Wayne in 1870
1870 was the beginning of Wayne’s first real development. Askin had built his mansion on Lancaster Avenue a few years before, and construction had begun on the Opera House, the Presbeterian Church and on a small community. Askin had huge plans for Wayne in 1870 which included a planned community, with entertainment and religious services. Two halls int he town included the Opera House and Wayne Hall, both on Lancaster Avenue. The site of Wayne Hall later became the American Legion Post. later became the site of the American Legion Post. Askin’s plans for Wayne would soon be numbered. He was going blind and the financial depression of 1873 halted his plans for further development. In 1880 he sold his prized land to which he had given so much to Anthony J. Drexel and George W. Childs, the banker and publisher who planned to build an enourmous community out of Askin’s holdings. Askin stayed in Wayne for a few years, living in a brick cottage across from the Wayne Opera House. He eventually moved to Florida where he spent the rest of his life.
The Louella Mansion
The Wayne Train Station
The Wayne Opera House
Wayne in 1880
Drexel and Childs began their dream in 1880 with the building of the Bellevue Hotel, which may have originally been a mansion. The hotel gave potential residents from the city a chance to see what living “out in the country” was like, hoping to entice them into buying a summer home in Wayne. A commercial district was established in Wayne, beginning in the bottom floor of the opera house and continuing along the pike. In 1885 construction began on North Wayne Avenue of the new development of North Wayne. Small cottages were originally built, and then construction spread throughout the neighborhood.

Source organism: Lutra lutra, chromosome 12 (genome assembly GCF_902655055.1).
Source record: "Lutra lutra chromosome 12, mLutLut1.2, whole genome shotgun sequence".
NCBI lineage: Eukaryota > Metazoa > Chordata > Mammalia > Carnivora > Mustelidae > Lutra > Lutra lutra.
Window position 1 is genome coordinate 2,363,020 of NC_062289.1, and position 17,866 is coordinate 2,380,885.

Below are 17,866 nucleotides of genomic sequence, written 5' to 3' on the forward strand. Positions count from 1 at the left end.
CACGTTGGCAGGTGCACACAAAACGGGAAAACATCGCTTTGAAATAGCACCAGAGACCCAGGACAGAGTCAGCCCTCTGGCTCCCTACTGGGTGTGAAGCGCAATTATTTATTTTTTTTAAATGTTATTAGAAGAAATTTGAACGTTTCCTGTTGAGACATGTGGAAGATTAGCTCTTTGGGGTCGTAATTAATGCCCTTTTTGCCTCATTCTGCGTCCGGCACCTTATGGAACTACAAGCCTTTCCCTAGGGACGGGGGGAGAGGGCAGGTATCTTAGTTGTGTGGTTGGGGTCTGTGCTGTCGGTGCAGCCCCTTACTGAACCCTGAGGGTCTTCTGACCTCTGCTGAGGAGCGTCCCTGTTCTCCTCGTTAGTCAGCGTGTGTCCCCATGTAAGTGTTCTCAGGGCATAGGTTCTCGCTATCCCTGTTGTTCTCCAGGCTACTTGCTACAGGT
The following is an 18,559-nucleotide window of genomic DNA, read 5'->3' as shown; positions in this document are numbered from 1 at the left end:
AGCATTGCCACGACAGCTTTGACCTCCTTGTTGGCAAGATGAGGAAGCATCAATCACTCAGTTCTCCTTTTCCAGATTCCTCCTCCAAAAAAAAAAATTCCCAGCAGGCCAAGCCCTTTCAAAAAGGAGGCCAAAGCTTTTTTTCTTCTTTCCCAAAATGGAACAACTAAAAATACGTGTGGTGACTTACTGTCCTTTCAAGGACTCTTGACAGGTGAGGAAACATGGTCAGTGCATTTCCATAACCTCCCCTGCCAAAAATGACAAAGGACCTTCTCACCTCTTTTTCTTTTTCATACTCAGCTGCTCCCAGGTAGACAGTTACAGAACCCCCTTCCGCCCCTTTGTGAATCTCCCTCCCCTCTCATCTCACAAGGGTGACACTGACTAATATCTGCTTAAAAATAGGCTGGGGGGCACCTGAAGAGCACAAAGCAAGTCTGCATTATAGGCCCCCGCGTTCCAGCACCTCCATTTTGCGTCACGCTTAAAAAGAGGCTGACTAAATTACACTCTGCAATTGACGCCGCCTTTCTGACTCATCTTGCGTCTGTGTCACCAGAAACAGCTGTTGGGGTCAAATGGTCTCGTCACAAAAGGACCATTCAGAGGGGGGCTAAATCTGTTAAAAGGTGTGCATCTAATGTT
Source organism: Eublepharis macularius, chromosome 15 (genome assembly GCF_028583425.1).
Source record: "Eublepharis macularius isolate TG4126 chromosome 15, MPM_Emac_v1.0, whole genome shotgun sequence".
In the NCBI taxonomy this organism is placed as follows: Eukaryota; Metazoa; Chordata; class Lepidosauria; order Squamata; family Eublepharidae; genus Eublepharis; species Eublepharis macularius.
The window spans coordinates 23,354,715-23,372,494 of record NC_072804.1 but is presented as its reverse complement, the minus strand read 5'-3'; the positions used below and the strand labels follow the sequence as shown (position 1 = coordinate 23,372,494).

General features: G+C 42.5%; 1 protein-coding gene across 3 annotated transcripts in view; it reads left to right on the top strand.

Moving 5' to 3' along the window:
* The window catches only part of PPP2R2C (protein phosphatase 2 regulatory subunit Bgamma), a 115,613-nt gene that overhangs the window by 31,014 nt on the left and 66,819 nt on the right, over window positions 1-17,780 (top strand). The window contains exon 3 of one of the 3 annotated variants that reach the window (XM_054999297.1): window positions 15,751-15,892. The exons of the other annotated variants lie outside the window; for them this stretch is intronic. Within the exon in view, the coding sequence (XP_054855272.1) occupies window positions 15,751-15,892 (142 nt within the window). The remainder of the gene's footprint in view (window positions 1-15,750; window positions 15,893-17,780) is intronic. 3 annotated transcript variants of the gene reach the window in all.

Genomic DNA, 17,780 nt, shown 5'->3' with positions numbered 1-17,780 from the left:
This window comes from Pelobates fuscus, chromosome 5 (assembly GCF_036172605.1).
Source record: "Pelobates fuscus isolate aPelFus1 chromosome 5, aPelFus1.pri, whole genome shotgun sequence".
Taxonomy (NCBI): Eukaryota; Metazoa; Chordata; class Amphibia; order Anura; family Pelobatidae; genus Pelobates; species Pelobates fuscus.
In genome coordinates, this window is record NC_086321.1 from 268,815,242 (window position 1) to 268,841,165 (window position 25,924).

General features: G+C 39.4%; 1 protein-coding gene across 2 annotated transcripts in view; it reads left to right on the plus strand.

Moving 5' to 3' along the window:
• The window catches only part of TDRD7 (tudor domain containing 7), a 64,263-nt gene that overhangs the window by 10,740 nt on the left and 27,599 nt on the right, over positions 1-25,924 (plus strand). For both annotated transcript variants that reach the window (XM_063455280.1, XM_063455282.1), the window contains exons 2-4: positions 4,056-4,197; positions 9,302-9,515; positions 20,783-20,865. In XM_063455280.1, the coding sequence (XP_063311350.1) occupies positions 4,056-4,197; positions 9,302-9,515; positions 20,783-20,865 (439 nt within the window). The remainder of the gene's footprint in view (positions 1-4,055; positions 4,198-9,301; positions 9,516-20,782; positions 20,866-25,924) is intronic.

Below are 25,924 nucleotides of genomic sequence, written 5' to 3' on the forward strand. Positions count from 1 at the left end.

As the development of North Wayne continued, South Wayne began to develop. Businesses streamed in with the new residents, and prosperity was more evident. As residents grew in number, so did Wayne’s status. The Louella mansion joined the Bellevue as Wayne’s hotels, and city dwellers were discovering the beauty of Wayne.
As Wayne grew in status and population, it lost one of it’s greatest attractions. The Bellevue Hotel burned down in March of 1900. Despite this loss, new estates and businesses gave Wayne a new identity.
Wayne in 1910
Another loss came in 1913 with the fire that gutted the Wayne Opera House. Although the top floor had to be given up, the rest were kept and surprisingly still remain as offices and stores today. The coming of automobiles also changed the face of the town and it’s residents.
Wayne in 1920
The twenties started with a bang in Radnor with a huge train wreck in Radnor.